To test your national parks knowledge and maybe learn a little something, too, just click on any of the images above.

Copyright Rebecca L. Latson, all rights reserved.

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Filed under National Parks, National Parks Quiz, National Parks Traveler, Photography, Trivia Tuesday

Fun Fact Friday, July 9, 2021

Hey, it’s #FunFactFriday ! So I posted an image of a redwood tree with a “goose pen.” That’s what those triangular openings are called. As I was wandering the trails in Redwood National and State Parks, I kept seeing these things and wondered what on earth they were. Then, I happened to park next to one on the shoulder of the road and there was a placard there. Goose pens are hollow openings caused by some sort of damage (like wildfire) or decay, but where the top of the tree is still alive. Back in the day, settlers used those openings as literal goose pens, in which to corral their geese. Now, this particular opening pictured here wouldn’t work that well as a goose pen because of all those holes in the back, which would allow the geese to escape.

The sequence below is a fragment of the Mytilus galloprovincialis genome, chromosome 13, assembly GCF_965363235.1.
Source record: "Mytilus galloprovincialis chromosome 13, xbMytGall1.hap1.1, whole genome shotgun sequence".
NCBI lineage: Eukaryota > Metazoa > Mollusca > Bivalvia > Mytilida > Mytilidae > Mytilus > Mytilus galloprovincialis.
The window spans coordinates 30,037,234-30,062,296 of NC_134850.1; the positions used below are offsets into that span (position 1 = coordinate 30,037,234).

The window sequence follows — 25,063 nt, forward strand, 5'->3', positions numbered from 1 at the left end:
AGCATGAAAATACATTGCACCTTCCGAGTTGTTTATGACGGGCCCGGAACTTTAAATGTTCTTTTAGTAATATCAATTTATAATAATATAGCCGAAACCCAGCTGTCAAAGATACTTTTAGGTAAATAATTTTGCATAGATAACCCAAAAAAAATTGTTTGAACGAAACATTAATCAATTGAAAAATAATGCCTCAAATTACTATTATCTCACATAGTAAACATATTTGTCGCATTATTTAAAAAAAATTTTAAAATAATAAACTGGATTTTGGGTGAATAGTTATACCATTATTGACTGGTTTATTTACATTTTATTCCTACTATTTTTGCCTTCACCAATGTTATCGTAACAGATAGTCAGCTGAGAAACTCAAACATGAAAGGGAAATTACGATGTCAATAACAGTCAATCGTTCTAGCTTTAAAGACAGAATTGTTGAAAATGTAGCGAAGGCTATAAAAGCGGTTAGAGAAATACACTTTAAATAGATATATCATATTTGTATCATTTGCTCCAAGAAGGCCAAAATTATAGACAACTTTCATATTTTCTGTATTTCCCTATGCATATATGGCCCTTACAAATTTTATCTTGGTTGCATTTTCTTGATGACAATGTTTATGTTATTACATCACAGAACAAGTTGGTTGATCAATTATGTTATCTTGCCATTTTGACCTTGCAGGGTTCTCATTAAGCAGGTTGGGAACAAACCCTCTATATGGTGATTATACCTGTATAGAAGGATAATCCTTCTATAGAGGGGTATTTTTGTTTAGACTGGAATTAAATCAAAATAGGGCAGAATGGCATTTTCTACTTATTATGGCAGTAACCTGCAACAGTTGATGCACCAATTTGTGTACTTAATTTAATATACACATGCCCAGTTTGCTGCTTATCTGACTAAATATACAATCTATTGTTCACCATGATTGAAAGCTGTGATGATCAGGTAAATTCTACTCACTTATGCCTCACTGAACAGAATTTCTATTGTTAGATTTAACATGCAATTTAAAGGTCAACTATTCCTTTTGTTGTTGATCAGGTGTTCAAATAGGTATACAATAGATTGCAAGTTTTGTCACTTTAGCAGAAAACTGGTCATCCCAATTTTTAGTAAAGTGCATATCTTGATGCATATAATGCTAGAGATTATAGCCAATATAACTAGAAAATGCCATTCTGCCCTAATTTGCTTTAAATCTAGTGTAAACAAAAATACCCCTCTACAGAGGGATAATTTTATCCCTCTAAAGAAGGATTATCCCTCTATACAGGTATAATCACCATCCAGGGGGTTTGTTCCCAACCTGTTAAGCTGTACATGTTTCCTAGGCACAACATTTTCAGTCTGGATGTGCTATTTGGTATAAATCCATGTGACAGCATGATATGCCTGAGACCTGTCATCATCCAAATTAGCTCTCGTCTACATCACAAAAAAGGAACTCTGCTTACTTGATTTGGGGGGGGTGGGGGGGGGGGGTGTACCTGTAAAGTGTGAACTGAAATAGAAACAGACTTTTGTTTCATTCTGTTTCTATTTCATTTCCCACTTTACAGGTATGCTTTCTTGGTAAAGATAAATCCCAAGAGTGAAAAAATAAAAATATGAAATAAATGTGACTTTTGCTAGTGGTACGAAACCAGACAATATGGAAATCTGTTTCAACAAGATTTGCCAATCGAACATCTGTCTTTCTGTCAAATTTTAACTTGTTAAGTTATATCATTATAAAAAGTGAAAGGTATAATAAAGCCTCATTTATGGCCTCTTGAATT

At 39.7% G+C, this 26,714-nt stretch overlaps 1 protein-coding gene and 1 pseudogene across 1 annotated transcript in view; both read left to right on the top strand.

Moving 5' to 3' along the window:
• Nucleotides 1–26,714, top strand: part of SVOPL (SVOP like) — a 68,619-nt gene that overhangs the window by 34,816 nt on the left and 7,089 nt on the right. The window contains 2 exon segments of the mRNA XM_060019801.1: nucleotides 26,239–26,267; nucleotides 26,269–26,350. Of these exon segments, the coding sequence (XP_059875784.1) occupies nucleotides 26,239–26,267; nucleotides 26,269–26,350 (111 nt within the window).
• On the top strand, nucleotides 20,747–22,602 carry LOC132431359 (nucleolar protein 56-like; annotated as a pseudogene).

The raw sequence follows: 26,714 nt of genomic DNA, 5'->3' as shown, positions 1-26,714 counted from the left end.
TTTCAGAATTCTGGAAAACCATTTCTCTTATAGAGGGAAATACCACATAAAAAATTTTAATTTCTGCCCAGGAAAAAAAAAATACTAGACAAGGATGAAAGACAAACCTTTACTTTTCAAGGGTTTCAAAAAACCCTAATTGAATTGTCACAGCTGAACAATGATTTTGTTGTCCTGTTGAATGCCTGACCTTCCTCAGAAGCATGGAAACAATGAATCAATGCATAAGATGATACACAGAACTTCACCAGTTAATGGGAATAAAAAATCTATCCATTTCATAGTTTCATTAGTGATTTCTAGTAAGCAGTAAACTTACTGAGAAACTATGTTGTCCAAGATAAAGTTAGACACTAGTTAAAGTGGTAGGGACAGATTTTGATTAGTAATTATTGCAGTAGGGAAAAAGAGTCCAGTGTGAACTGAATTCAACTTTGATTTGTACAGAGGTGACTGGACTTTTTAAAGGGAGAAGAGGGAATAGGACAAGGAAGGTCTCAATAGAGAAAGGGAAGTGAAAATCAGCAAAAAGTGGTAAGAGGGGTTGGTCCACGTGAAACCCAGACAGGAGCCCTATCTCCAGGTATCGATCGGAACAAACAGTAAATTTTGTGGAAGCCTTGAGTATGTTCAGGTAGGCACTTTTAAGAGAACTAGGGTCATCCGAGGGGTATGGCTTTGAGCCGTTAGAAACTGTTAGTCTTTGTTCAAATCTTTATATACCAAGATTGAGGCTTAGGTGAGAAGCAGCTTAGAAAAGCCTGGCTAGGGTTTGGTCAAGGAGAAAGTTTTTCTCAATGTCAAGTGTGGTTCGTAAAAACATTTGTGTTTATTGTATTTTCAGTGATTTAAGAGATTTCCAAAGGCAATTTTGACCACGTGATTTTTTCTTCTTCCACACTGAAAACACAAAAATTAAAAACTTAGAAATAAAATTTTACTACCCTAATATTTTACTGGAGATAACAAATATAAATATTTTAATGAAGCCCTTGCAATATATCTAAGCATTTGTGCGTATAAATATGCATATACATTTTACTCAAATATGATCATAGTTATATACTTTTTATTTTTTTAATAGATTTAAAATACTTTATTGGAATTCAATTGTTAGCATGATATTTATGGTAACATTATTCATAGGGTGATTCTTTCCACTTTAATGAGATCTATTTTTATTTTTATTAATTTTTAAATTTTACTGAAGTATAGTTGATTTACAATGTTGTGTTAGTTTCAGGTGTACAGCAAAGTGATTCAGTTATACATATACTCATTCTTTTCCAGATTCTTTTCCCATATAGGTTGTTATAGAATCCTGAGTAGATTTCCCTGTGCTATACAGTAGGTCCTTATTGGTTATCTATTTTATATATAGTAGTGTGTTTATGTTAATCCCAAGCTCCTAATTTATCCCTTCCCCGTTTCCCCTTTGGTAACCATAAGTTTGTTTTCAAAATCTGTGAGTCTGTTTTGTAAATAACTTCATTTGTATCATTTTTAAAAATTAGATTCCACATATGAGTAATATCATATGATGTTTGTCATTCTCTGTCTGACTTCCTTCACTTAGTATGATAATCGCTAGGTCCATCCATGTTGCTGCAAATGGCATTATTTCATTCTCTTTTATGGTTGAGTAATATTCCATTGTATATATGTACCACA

And now you know! Happy Friday, folks!

Copyright Rebecca L. Latson, all rights reserved.

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Filed under California, Fun Fact Friday, National Parks, Redwood National and State Parks

National Parks Traveler Checklist For Bryce Canyon National Park (Utah)

A Stormy Mid-Day Along Bryce Amphitheater, Bryce Canyon National Park (Utah)

Whether you’re traveling to Bryce Canyon National Park in Utah for your first time or your fifth time, you might want to check out my latest Traveler Checklist published in today’s edition of the National Parks Traveler. The Checklists I pin are not about reminding you to remember your toothbrush and toothpaste, but rather ideas and suggestions on what you can see and do in specific national parks, in addition to alerts of which you might need to be aware.